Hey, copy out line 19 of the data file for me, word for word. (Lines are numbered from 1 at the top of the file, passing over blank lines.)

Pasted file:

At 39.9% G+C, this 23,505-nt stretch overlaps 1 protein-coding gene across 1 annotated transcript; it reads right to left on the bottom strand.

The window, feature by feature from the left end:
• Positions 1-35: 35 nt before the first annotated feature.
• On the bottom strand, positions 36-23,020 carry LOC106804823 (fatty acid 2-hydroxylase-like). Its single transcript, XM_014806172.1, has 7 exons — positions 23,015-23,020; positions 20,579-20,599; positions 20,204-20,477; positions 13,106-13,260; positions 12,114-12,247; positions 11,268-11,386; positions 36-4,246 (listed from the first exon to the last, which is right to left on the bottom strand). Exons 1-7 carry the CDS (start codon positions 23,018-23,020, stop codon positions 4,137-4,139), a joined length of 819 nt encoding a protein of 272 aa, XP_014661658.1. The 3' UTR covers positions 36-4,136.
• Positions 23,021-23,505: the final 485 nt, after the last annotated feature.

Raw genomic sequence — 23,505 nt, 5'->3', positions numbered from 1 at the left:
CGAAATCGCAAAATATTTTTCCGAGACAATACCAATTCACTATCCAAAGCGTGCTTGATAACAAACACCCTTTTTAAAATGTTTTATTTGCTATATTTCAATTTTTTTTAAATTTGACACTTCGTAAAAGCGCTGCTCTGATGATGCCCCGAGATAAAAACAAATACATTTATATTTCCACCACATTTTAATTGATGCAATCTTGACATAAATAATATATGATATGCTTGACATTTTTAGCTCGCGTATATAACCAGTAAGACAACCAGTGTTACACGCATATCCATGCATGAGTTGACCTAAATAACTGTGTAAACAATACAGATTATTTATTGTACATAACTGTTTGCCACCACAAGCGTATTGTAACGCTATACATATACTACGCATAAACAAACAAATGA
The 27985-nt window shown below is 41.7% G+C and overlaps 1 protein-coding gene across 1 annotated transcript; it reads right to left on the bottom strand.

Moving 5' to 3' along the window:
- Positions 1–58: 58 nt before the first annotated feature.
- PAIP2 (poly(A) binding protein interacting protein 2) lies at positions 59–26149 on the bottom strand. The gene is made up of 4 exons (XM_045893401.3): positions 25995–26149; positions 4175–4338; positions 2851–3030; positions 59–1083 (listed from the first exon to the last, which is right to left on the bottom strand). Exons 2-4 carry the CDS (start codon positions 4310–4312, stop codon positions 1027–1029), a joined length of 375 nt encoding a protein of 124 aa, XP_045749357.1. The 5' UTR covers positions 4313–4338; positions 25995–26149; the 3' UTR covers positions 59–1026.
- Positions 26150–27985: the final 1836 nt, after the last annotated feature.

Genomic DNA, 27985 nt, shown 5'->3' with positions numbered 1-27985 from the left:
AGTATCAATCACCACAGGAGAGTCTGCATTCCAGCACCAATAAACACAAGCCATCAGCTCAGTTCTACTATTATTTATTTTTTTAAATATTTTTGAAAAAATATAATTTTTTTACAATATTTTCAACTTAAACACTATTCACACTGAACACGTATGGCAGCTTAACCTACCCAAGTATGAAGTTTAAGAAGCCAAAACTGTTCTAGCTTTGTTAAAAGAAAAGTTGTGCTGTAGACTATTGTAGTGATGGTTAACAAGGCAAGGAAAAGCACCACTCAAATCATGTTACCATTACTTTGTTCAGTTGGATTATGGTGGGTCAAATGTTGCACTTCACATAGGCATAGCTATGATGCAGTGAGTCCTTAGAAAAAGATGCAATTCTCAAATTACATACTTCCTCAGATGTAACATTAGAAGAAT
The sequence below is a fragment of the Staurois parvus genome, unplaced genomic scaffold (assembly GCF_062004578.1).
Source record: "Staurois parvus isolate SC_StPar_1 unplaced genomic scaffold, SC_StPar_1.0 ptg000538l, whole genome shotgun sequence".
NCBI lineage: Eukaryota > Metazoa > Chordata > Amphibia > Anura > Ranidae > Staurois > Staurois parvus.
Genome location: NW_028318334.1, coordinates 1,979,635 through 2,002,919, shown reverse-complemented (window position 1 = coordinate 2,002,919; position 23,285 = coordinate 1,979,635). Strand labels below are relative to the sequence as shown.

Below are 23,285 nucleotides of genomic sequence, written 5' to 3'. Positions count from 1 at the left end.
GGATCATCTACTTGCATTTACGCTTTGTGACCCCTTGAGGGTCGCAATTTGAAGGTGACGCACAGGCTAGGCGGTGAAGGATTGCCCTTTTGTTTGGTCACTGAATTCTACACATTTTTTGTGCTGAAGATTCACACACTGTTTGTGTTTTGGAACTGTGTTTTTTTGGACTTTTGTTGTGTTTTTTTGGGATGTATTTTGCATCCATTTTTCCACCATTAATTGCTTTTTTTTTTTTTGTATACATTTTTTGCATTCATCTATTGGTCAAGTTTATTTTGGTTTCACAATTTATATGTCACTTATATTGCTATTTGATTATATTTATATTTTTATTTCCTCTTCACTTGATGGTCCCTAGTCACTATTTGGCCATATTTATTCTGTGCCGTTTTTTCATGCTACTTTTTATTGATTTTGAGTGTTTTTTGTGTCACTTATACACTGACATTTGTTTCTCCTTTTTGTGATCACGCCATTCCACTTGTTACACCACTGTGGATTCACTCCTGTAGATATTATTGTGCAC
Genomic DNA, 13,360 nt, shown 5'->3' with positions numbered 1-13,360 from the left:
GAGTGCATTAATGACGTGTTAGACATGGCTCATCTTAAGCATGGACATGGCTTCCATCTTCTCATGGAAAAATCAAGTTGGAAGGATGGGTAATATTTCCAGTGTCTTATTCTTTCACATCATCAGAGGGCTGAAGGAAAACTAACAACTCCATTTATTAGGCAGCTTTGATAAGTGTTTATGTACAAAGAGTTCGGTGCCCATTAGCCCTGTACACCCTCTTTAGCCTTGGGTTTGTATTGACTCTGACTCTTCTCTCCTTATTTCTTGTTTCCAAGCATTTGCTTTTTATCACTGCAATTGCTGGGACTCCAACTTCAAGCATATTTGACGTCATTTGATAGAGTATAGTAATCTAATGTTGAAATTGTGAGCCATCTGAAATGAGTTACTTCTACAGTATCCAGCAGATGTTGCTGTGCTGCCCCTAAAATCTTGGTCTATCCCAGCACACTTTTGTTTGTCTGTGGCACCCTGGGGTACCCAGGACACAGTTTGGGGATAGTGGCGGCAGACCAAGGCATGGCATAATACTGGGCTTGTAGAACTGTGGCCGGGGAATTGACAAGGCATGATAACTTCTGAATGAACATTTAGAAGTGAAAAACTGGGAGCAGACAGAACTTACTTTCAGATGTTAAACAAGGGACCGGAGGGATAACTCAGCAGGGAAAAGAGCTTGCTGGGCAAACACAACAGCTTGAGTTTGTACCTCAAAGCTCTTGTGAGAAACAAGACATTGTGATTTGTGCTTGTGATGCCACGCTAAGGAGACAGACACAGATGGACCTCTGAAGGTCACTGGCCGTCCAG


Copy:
Below are 23,285 nucleotides of genomic sequence, written 5' to 3'. Positions count from 1 at the left end.